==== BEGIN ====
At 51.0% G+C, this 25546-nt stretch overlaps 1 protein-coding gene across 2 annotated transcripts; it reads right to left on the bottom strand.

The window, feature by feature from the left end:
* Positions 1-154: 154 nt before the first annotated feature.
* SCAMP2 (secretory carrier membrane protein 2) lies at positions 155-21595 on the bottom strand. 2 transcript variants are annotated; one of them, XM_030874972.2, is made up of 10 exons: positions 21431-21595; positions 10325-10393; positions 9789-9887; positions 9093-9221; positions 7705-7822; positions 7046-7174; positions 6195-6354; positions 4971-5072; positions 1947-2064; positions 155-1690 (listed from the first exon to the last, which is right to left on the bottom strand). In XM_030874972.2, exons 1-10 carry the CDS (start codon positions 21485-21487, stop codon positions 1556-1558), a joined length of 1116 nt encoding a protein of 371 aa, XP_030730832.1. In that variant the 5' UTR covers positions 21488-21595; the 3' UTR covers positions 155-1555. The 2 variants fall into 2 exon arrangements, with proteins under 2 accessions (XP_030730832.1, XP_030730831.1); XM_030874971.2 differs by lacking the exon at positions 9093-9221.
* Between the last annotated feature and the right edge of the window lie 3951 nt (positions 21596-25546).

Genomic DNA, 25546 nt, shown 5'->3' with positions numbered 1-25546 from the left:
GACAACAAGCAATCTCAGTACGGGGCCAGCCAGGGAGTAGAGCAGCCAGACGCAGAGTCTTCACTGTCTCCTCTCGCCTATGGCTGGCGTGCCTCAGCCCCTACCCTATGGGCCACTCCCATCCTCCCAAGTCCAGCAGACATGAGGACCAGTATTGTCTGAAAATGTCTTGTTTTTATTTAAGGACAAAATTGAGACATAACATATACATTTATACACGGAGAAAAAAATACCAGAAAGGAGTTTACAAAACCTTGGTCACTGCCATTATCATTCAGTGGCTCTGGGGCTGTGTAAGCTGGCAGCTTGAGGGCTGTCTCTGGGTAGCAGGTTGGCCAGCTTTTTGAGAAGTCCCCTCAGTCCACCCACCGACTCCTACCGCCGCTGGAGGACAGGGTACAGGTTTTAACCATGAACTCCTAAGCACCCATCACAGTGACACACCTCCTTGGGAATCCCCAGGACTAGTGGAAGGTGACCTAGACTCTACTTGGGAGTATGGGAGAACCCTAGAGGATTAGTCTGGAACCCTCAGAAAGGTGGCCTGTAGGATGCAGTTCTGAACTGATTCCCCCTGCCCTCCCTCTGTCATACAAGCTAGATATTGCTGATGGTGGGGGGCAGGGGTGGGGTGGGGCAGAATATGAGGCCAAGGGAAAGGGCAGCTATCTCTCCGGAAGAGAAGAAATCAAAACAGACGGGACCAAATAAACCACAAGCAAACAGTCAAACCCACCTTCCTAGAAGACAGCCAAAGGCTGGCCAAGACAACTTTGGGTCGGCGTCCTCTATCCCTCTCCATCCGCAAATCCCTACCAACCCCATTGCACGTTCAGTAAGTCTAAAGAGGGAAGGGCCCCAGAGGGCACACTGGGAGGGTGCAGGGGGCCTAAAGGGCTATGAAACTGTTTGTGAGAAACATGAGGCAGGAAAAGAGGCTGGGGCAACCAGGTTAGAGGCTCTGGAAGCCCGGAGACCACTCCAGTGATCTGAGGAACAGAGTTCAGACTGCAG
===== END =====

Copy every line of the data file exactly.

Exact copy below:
At 51.0% G+C, this 25546-nt stretch overlaps 1 protein-coding gene across 2 annotated transcripts; it reads right to left on the bottom strand.

The window, feature by feature from the left end:
* Positions 1-154: 154 nt before the first annotated feature.
* SCAMP2 (secretory carrier membrane protein 2) lies at positions 155-21595 on the bottom strand. 2 transcript variants are annotated; one of them, XM_030874972.2, is made up of 10 exons: positions 21431-21595; positions 10325-10393; positions 9789-9887; positions 9093-9221; positions 7705-7822; positions 7046-7174; positions 6195-6354; positions 4971-5072; positions 1947-2064; positions 155-1690 (listed from the first exon to the last, which is right to left on the bottom strand). In XM_030874972.2, exons 1-10 carry the CDS (start codon positions 21485-21487, stop codon positions 1556-1558), a joined length of 1116 nt encoding a protein of 371 aa, XP_030730832.1. In that variant the 5' UTR covers positions 21488-21595; the 3' UTR covers positions 155-1555. The 2 variants fall into 2 exon arrangements, with proteins under 2 accessions (XP_030730832.1, XP_030730831.1); XM_030874971.2 differs by lacking the exon at positions 9093-9221.
* Between the last annotated feature and the right edge of the window lie 3951 nt (positions 21596-25546).

Genomic DNA, 25546 nt, shown 5'->3' with positions numbered 1-25546 from the left:
GACAACAAGCAATCTCAGTACGGGGCCAGCCAGGGAGTAGAGCAGCCAGACGCAGAGTCTTCACTGTCTCCTCTCGCCTATGGCTGGCGTGCCTCAGCCCCTACCCTATGGGCCACTCCCATCCTCCCAAGTCCAGCAGACATGAGGACCAGTATTGTCTGAAAATGTCTTGTTTTTATTTAAGGACAAAATTGAGACATAACATATACATTTATACACGGAGAAAAAAATACCAGAAAGGAGTTTACAAAACCTTGGTCACTGCCATTATCATTCAGTGGCTCTGGGGCTGTGTAAGCTGGCAGCTTGAGGGCTGTCTCTGGGTAGCAGGTTGGCCAGCTTTTTGAGAAGTCCCCTCAGTCCACCCACCGACTCCTACCGCCGCTGGAGGACAGGGTACAGGTTTTAACCATGAACTCCTAAGCACCCATCACAGTGACACACCTCCTTGGGAATCCCCAGGACTAGTGGAAGGTGACCTAGACTCTACTTGGGAGTATGGGAGAACCCTAGAGGATTAGTCTGGAACCCTCAGAAAGGTGGCCTGTAGGATGCAGTTCTGAACTGATTCCCCCTGCCCTCCCTCTGTCATACAAGCTAGATATTGCTGATGGTGGGGGGCAGGGGTGGGGTGGGGCAGAATATGAGGCCAAGGGAAAGGGCAGCTATCTCTCCGGAAGAGAAGAAATCAAAACAGACGGGACCAAATAAACCACAAGCAAACAGTCAAACCCACCTTCCTAGAAGACAGCCAAAGGCTGGCCAAGACAACTTTGGGTCGGCGTCCTCTATCCCTCTCCATCCGCAAATCCCTACCAACCCCATTGCACGTTCAGTAAGTCTAAAGAGGGAAGGGCCCCAGAGGGCACACTGGGAGGGTGCAGGGGGCCTAAAGGGCTATGAAACTGTTTGTGAGAAACATGAGGCAGGAAAAGAGGCTGGGGCAACCAGGTTAGAGGCTCTGGAAGCCCGGAGACCACTCCAGTGATCTGAGGAACAGAGTTCAGACTGCAG